Maxwell’s Big Comeback
Animals have a resilience that is sometimes difficult for humans to comprehend, and Maxwell, a once-abused and neglected German Shepherd, is no exception.
Found in a Queens, New York, backyard without food or water, eight-year-old Maxwell was rescued by the New York City Police Department (NYPD) in January 2017. He spent the next five months at the ASPCA Animal Hospital (AAH), where he was treated for severe skin disease, hair loss and for being severely underweight.
Maxwell shortly after his arrival at the ASPCA.
“I could tell he was quite regal at one point,” says Joanne Langman, an ASPCA Behavior Counselor who helped rehabilitate Maxwell and has personally rescued more than 25 shepherds over the last 15 years. “He was also friendly and smart.”
Maxwell was also hard to miss. Eventually weighing in at 100 lb., he quickly became a staff favorite.
Johan Aguero, an ASPCA Animal Care Technician, helped care for Maxwell.
“Considering all he’s been through, Max has a wonderful demeanor,” adds Joanne. “He really takes things in stride.”
Maxwell loved playing ball while in the ASPCA’s Animal Recovery Center.
Maxwell turned out to be very playful, tirelessly scampering back and forth across the ASPCA’s play terrace with his favorite red ball. He even enjoyed baths. “He tried to chase and eat the water,” explains Johan Aguero, an Animal Care Technician who cared for Maxwell at the ASPCA’s Animal Recovery Center. “He made us all laugh.” Maxwell later spent time in a foster home to get ready for adoption.
According to Dr. Laura Niestat, Forensic Veterinarian at the ASPCA, who oversaw his care, in his time with us Maxwell conquered bloat—a life-threatening condition in which the stomach dilates and twists upon itself. A blood clot in his spleen also landed him in emergency surgery, as did a testicular tumor that turned out to be benign. But, despite these severe ailments, Maxwell’s resilience continued to pull him through.
Johan and Maxwell at play.
In May 2017, at Joanne’s suggestion, Maxwell was transported to the Sedona Shepherd Sanctuary, which finds homes primarily for adult and senior shepherds—75 percent of whom come from shelters.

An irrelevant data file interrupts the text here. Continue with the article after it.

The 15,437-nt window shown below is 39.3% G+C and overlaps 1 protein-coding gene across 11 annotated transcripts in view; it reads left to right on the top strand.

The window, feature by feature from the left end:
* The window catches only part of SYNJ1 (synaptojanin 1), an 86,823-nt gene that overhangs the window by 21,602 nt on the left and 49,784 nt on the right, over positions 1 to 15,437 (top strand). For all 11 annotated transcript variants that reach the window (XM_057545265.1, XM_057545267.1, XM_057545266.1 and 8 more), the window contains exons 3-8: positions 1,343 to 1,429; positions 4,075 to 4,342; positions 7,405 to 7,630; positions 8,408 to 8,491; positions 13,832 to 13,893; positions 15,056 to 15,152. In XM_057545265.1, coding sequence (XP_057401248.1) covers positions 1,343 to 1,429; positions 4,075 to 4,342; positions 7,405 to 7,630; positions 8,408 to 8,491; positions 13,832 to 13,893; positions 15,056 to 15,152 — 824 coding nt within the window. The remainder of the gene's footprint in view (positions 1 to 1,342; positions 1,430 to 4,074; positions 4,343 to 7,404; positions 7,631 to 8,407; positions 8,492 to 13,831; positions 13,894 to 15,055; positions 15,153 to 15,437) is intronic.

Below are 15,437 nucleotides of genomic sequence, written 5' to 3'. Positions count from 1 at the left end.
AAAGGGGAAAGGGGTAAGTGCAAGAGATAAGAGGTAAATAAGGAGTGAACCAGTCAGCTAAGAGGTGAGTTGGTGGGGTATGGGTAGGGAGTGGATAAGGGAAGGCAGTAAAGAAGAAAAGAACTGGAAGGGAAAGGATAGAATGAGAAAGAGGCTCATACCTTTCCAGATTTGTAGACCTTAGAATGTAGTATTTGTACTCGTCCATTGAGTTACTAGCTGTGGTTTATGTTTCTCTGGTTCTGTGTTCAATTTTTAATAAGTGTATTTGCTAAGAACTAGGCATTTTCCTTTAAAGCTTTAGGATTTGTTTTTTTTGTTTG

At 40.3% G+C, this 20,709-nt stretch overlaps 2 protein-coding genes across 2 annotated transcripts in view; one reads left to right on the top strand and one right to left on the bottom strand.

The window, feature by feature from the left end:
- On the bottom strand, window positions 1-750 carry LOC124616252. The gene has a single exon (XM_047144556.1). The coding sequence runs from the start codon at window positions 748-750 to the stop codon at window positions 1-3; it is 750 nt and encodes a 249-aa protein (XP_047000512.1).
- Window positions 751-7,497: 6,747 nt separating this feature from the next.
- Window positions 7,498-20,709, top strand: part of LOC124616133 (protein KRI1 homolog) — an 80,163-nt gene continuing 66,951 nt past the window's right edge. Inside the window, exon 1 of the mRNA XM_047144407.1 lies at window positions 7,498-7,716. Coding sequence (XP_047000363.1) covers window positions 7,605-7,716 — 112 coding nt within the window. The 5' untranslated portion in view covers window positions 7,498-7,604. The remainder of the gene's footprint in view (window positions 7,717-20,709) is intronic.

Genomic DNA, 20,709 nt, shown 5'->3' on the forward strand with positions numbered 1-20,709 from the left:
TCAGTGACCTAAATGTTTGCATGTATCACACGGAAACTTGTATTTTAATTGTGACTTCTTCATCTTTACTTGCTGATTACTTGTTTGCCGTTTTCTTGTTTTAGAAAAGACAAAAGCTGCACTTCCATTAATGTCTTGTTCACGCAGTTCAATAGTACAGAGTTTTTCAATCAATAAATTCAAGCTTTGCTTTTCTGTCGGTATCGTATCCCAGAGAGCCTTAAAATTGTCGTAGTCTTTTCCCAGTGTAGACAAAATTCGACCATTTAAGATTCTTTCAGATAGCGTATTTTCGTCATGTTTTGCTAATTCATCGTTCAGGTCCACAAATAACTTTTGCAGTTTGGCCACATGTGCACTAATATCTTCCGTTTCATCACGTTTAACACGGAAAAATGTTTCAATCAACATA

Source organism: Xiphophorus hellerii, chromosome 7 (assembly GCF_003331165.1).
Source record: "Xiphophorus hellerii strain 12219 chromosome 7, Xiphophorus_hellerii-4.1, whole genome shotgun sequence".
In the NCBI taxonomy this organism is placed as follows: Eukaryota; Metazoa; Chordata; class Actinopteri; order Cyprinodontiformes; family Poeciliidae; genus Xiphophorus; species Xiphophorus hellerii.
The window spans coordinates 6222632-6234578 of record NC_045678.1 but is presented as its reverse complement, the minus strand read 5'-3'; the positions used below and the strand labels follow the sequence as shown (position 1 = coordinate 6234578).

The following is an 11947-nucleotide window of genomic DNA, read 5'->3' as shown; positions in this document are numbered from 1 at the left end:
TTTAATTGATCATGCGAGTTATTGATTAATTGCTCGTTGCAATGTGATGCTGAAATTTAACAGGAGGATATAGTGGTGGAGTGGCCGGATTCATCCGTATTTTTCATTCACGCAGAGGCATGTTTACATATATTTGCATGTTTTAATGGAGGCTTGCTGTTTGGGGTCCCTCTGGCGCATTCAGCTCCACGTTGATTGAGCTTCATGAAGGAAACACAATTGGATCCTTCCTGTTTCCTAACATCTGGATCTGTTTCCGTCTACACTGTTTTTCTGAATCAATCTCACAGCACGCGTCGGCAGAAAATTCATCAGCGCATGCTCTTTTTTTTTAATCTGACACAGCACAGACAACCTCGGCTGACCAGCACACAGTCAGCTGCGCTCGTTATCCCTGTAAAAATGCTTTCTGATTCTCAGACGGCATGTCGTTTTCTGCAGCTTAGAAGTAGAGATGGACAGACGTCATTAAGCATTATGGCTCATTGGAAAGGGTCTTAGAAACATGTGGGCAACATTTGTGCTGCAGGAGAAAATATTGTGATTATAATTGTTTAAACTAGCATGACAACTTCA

“Maxwell is an amazing dog,” says James Dascoli, President of the Sedona Sanctuary. “He has an engaging personality and is very people focused. His trust in humans, despite being neglected and treated inhumanely, shows how dogs still place their faith in humans, even when we don’t live up to their expectations.”
About the time Max arrived at Sedona, Ed B., his wife Christine and their 12-year-old son Jackson were saying a final goodbye to their dog Emmett, a pointer Ed and his co-workers had rescued from a Newark roadway the previous October after he was hit by a car. Emmett, suffering from liver cancer, passed away after living with the family for seven months.
Ed, his wife Christine and their son Jackson with the newly named Maximus.
“We agreed that we would not wait long to rescue another senior dog,” said Ed, whose previous shepherds, Tequila and Shamrock, lived well into old age. When Ed and Christine met Maxwell, they formed an instant connection. They adopted him in July 2017, renaming him Maximus, or Max for short, after Russell Crowe’s character in the film “Gladiator.”
Ed and Maximus relax.
“Like his mythical movie counterpart, Maximus has a spirit that can’t be broken, regardless of the bad hand his previous life dealt,” says Ed. “He has shown real toughness in the face of neglect.”
After adopting Max, the family spent several months continuing to improve his health. They helped him gain weight slowly by giving him small grain-free meals, which also helped normalize his skin. And they administered antibiotics to alleviate edema in his paws, which leaked fluid frequently.
Maximus accompanies the family on hikes and vacations.
Before long, Max was able to participate in the family’s favorite activity: hiking in the Poconos. Max also joined the family at a cabin in Vermont for Thanksgiving.
“Max has quickly become the center of our world; we can’t imagine what life would be without Max in it,” says Ed, who adds with a wink, “We don’t spoil him at all.”
Maximus at home, at bedtime.
*Max’s previous owner recently pled guilty to misdemeanor cruelty and is banned from owning animals for one year. With the help of our supporters, we’ll continue to fight against animal cruelty and to be there for dogs like Max, helping them to heal and to finally find loving homes.